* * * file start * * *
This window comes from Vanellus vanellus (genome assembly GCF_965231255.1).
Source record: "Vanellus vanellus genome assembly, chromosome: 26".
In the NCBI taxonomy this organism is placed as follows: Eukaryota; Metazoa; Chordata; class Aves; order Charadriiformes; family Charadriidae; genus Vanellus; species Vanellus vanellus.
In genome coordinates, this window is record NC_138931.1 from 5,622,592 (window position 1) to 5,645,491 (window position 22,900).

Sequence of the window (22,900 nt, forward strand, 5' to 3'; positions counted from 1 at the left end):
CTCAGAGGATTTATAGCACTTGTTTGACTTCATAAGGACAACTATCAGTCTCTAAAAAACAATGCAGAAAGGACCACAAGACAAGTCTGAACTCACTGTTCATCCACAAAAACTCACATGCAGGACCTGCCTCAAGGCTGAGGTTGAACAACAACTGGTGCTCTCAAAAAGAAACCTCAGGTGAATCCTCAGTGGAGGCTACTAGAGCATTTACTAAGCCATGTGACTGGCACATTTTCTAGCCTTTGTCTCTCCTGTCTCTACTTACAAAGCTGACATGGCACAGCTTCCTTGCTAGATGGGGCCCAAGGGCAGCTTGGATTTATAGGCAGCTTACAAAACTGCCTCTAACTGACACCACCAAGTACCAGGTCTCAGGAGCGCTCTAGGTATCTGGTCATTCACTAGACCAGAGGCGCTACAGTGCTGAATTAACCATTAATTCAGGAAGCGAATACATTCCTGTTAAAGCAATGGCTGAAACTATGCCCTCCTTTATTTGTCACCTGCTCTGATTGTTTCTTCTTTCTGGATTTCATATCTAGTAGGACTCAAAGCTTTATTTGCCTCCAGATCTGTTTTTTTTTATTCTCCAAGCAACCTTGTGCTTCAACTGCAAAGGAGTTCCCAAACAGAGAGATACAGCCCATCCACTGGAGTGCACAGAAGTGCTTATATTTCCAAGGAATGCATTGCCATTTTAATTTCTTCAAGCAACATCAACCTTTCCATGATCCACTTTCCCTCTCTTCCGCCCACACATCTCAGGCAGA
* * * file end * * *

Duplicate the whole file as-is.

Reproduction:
This window comes from Vanellus vanellus (genome assembly GCF_965231255.1).
Source record: "Vanellus vanellus genome assembly, chromosome: 26".
In the NCBI taxonomy this organism is placed as follows: Eukaryota; Metazoa; Chordata; class Aves; order Charadriiformes; family Charadriidae; genus Vanellus; species Vanellus vanellus.
In genome coordinates, this window is record NC_138931.1 from 5,622,592 (window position 1) to 5,645,491 (window position 22,900).

Sequence of the window (22,900 nt, forward strand, 5' to 3'; positions counted from 1 at the left end):
CTCAGAGGATTTATAGCACTTGTTTGACTTCATAAGGACAACTATCAGTCTCTAAAAAACAATGCAGAAAGGACCACAAGACAAGTCTGAACTCACTGTTCATCCACAAAAACTCACATGCAGGACCTGCCTCAAGGCTGAGGTTGAACAACAACTGGTGCTCTCAAAAAGAAACCTCAGGTGAATCCTCAGTGGAGGCTACTAGAGCATTTACTAAGCCATGTGACTGGCACATTTTCTAGCCTTTGTCTCTCCTGTCTCTACTTACAAAGCTGACATGGCACAGCTTCCTTGCTAGATGGGGCCCAAGGGCAGCTTGGATTTATAGGCAGCTTACAAAACTGCCTCTAACTGACACCACCAAGTACCAGGTCTCAGGAGCGCTCTAGGTATCTGGTCATTCACTAGACCAGAGGCGCTACAGTGCTGAATTAACCATTAATTCAGGAAGCGAATACATTCCTGTTAAAGCAATGGCTGAAACTATGCCCTCCTTTATTTGTCACCTGCTCTGATTGTTTCTTCTTTCTGGATTTCATATCTAGTAGGACTCAAAGCTTTATTTGCCTCCAGATCTGTTTTTTTTTATTCTCCAAGCAACCTTGTGCTTCAACTGCAAAGGAGTTCCCAAACAGAGAGATACAGCCCATCCACTGGAGTGCACAGAAGTGCTTATATTTCCAAGGAATGCATTGCCATTTTAATTTCTTCAAGCAACATCAACCTTTCCATGATCCACTTTCCCTCTCTTCCGCCCACACATCTCAGGCAGA